Bitter Victory (1957)
Lambert scripted this actioner from director Nichola’s Ray in which Richard Burton and Curd Jurgens play rival military officers who are assigned to execute a daring commando raid on General Rommel's fortress during WWII.



Sons and Lovers (1960)
Lambert received a Best Adapted Screenplay Oscar nomination for this D.H. Lawrence adaptation.



The Roman Spring of Mrs. Stone (1961)
A predatory gigolo preys upon a vulnerable middle-aged actress seeking love--and willing to pay for it--in this Lambert-penned adaptation of Tennessee Williams' novel. With Vivien Leigh, Warren Beatty and Lotte Lenya.



Inside Daisy Clover (1965)
Robert Mulligan (To Kill a Mockingbird) directed this adaptation of Lambert's novel about a Hollywood starlet's (Natalie Wood) rise and fall. With Robert Redford, Christopher Plummer, Ruth Gordon and Roddy McDowall.



I Never Promised You a Rose Garden (1977)
Lambert earned another Oscar nomination for this drama based on the best-selling autobiographical novel by Joanne Greenberg about a bright 16-year-old ( Kathleen Quinlan) who is institutionalized for three years in a mental hospital.



Sweet Bird of Youth (1989)
Lambert scripted this Nicolas Roeg directed, made-for-television adaptation of Tennessee Williams' play about the obsessive relationship between a faded movie star (Elizabeth Taylor) and her ambitious, handsome lover (Mark Harmon).


- Phil Morehart


The Old Dark House (James Whale, 1932) - The perfect cast and director for a spooky, thunderclaps-rattlin' the floorboards thriller. Have a potato. (Phil Morehart)

The Films of Kenneth Anger: Volume One (Kenneth Anger, 1947-54) - An enchanting set of early Anger shorts. Rumor has it that Scorpio Rising and Lucifer Rising will be included in the upcoming Vol. Two. (PM)

Broken English (Zoe Cassavetes, 2007) - Parker Posey is perpetually 30 years old. (PM)

The Woman in the Window (Fritz Lang, 1944) - Find my review of Lang's noir classic at Cincinnati CityBeat's website. (PM)

Avenue Montaigne (Daniele Thompson, 2006) - Again, head to Cincinnati CityBeat's website for my review. (PM)

Little Dieter Needs to Fly (Werner Herzog, 1997) - The "real" story behind Herzog's Rescue Dawn is its essential supplement, as each fills in blanks that the other omits. (PM)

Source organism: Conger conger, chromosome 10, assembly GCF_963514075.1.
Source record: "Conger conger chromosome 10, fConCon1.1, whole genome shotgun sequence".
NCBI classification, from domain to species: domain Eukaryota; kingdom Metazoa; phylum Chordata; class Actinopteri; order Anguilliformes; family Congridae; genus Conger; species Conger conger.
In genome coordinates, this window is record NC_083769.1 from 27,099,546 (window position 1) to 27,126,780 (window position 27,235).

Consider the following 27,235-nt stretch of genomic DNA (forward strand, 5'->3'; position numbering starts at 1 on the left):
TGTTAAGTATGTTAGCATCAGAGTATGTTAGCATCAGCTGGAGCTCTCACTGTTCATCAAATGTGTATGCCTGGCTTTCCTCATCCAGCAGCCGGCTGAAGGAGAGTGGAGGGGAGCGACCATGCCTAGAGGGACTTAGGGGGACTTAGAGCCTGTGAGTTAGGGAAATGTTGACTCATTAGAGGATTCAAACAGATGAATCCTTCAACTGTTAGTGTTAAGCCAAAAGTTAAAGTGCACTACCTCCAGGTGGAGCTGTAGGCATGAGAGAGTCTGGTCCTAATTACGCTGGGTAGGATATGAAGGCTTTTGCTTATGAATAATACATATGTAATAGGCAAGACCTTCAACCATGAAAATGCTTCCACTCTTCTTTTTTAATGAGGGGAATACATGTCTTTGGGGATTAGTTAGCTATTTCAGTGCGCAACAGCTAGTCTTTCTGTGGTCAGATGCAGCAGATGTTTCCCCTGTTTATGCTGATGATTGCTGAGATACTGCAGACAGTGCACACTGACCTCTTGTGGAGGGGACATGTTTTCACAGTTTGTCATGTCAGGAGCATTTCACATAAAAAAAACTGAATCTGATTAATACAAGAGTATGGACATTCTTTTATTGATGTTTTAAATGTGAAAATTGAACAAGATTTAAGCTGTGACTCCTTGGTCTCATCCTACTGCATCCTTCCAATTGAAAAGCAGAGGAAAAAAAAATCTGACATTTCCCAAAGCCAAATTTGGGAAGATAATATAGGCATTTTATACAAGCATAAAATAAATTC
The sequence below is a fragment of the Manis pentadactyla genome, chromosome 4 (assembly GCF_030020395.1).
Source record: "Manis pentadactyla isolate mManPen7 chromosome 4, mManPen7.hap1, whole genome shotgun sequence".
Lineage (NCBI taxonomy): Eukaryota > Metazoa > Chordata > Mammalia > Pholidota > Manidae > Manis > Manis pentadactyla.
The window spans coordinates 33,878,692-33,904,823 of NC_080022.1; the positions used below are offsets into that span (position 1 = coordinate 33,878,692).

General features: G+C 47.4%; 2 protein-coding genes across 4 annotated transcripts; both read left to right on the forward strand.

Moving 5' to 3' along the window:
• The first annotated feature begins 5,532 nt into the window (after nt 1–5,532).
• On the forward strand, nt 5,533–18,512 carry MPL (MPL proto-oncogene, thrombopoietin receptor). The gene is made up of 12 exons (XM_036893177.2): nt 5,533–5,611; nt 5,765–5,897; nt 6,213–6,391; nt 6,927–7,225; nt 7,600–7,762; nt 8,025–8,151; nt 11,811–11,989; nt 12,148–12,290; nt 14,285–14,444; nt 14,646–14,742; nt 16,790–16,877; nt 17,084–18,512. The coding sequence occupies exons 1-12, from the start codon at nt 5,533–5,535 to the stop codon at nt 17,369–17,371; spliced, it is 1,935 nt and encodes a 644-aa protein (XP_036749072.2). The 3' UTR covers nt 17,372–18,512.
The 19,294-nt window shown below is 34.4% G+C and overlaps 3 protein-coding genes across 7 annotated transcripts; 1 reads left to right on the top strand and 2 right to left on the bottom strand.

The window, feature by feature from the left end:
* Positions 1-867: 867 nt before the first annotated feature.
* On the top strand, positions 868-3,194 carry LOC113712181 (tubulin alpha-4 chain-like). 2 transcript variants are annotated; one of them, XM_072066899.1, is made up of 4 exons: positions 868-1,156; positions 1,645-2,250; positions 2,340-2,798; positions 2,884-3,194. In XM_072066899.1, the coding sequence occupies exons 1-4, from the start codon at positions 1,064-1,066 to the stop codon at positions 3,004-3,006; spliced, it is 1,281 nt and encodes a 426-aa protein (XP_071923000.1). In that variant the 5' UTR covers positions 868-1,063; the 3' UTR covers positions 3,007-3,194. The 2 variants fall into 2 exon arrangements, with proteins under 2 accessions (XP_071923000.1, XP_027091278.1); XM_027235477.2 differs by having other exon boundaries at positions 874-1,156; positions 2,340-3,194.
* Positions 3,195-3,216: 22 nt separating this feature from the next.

Paris Je T'Aime (various directors, 2007) - I agree wholeheartedly with Rosemary's review. Having just vacationed in Paris recently, Paris Je T'Aime refreshed memories on the verge of dissipation. Sitting in the cinemaplex's 3rd row helped immensely, magnifying the arrondissements and their idiosyncracies to an extreme reminiscent of my visit. (PM)

Lady Chatterley (Pascale Ferran, 2007) - The restraints of decorum are broken when a love affair blossoms between Lady Chatterley (Marina Hands) and her estate’s gamekeeper (Jean-Louis Coullo'ch). You play witness to some of their most intimate scenes… galloping across a field in the rain completely nude. Prepare to be well acquainted with the characters after the near 3 hours it takes to tell their tale, but it’s certainly a tale worth telling. Think Sense and Sensibility meets Red Shoes Diaries and all in French. Oh la la. (Rosemary Nottoli)

Twin Peaks: Season 2 - “That gum you like is going to come back in style.” (Dan Mucha)

Twin Peaks: Fire Walk with Me (David Lynch, 1992) - “The owls are not what they seem.” (DM)

Armageddon (Michael Bay, 1998) – These colors don’t run, but they do blow up asteroids. (Brian Elza)

The Covenant (Renny Harlan, 2006) – This teen warlock movie wouldn’t exist without tight abs, CGI spiders, and The Lost Boys. All of these things are rad on their own, but when they form a covenant…not so much. (BE)